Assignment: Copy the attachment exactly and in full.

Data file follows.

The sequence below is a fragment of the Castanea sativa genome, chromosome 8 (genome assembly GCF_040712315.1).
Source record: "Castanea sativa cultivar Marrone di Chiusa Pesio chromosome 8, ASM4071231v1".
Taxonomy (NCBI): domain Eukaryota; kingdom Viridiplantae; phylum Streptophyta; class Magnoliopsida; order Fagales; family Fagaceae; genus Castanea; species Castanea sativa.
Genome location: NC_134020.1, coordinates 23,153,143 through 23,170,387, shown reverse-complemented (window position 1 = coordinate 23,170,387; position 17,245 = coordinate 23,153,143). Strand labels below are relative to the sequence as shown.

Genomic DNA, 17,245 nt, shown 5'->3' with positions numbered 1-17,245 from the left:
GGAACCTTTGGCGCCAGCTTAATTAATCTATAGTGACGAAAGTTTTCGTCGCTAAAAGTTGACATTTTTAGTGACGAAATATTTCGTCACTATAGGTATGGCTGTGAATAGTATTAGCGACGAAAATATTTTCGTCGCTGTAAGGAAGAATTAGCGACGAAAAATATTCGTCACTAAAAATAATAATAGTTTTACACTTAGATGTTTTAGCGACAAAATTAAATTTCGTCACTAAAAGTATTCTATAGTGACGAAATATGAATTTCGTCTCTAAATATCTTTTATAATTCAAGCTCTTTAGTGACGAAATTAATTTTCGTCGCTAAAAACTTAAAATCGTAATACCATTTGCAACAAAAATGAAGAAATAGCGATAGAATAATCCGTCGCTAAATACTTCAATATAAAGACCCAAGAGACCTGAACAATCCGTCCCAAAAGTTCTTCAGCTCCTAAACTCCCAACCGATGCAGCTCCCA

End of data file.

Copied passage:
The sequence below is a fragment of the Castanea sativa genome, chromosome 8 (genome assembly GCF_040712315.1).
Source record: "Castanea sativa cultivar Marrone di Chiusa Pesio chromosome 8, ASM4071231v1".
Taxonomy (NCBI): domain Eukaryota; kingdom Viridiplantae; phylum Streptophyta; class Magnoliopsida; order Fagales; family Fagaceae; genus Castanea; species Castanea sativa.
Genome location: NC_134020.1, coordinates 23,153,143 through 23,170,387, shown reverse-complemented (window position 1 = coordinate 23,170,387; position 17,245 = coordinate 23,153,143). Strand labels below are relative to the sequence as shown.

Genomic DNA, 17,245 nt, shown 5'->3' with positions numbered 1-17,245 from the left:
GGAACCTTTGGCGCCAGCTTAATTAATCTATAGTGACGAAAGTTTTCGTCGCTAAAAGTTGACATTTTTAGTGACGAAATATTTCGTCACTATAGGTATGGCTGTGAATAGTATTAGCGACGAAAATATTTTCGTCGCTGTAAGGAAGAATTAGCGACGAAAAATATTCGTCACTAAAAATAATAATAGTTTTACACTTAGATGTTTTAGCGACAAAATTAAATTTCGTCACTAAAAGTATTCTATAGTGACGAAATATGAATTTCGTCTCTAAATATCTTTTATAATTCAAGCTCTTTAGTGACGAAATTAATTTTCGTCGCTAAAAACTTAAAATCGTAATACCATTTGCAACAAAAATGAAGAAATAGCGATAGAATAATCCGTCGCTAAATACTTCAATATAAAGACCCAAGAGACCTGAACAATCCGTCCCAAAAGTTCTTCAGCTCCTAAACTCCCAACCGATGCAGCTCCCA